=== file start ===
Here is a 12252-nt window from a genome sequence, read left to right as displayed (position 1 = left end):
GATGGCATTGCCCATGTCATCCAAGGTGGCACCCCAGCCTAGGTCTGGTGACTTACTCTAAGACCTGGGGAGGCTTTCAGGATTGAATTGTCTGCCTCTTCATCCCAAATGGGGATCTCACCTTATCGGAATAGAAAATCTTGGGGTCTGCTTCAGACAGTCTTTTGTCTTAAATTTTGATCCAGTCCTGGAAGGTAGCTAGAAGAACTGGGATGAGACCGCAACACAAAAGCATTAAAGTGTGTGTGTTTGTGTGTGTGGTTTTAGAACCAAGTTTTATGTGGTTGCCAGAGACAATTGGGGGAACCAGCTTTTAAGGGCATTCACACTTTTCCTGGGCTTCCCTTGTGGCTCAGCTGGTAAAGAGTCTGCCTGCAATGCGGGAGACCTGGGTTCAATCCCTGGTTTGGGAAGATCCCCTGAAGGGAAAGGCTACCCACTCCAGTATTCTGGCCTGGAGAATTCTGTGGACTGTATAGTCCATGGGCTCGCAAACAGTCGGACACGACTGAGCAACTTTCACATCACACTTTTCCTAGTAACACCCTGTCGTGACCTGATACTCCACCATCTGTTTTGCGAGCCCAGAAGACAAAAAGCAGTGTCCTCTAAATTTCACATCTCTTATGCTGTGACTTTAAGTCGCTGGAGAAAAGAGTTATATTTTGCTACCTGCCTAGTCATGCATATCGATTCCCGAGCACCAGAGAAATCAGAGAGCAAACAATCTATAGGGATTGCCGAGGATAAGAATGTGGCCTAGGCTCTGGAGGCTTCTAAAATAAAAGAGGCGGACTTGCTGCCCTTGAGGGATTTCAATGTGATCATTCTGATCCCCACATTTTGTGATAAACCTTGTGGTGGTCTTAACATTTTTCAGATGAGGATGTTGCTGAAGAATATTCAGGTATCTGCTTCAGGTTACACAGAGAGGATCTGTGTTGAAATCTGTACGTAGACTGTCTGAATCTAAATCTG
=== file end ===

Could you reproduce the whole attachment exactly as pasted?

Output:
Here is a 12252-nt window from a genome sequence, read left to right as displayed (position 1 = left end):
GATGGCATTGCCCATGTCATCCAAGGTGGCACCCCAGCCTAGGTCTGGTGACTTACTCTAAGACCTGGGGAGGCTTTCAGGATTGAATTGTCTGCCTCTTCATCCCAAATGGGGATCTCACCTTATCGGAATAGAAAATCTTGGGGTCTGCTTCAGACAGTCTTTTGTCTTAAATTTTGATCCAGTCCTGGAAGGTAGCTAGAAGAACTGGGATGAGACCGCAACACAAAAGCATTAAAGTGTGTGTGTTTGTGTGTGTGGTTTTAGAACCAAGTTTTATGTGGTTGCCAGAGACAATTGGGGGAACCAGCTTTTAAGGGCATTCACACTTTTCCTGGGCTTCCCTTGTGGCTCAGCTGGTAAAGAGTCTGCCTGCAATGCGGGAGACCTGGGTTCAATCCCTGGTTTGGGAAGATCCCCTGAAGGGAAAGGCTACCCACTCCAGTATTCTGGCCTGGAGAATTCTGTGGACTGTATAGTCCATGGGCTCGCAAACAGTCGGACACGACTGAGCAACTTTCACATCACACTTTTCCTAGTAACACCCTGTCGTGACCTGATACTCCACCATCTGTTTTGCGAGCCCAGAAGACAAAAAGCAGTGTCCTCTAAATTTCACATCTCTTATGCTGTGACTTTAAGTCGCTGGAGAAAAGAGTTATATTTTGCTACCTGCCTAGTCATGCATATCGATTCCCGAGCACCAGAGAAATCAGAGAGCAAACAATCTATAGGGATTGCCGAGGATAAGAATGTGGCCTAGGCTCTGGAGGCTTCTAAAATAAAAGAGGCGGACTTGCTGCCCTTGAGGGATTTCAATGTGATCATTCTGATCCCCACATTTTGTGATAAACCTTGTGGTGGTCTTAACATTTTTCAGATGAGGATGTTGCTGAAGAATATTCAGGTATCTGCTTCAGGTTACACAGAGAGGATCTGTGTTGAAATCTGTACGTAGACTGTCTGAATCTAAATCTG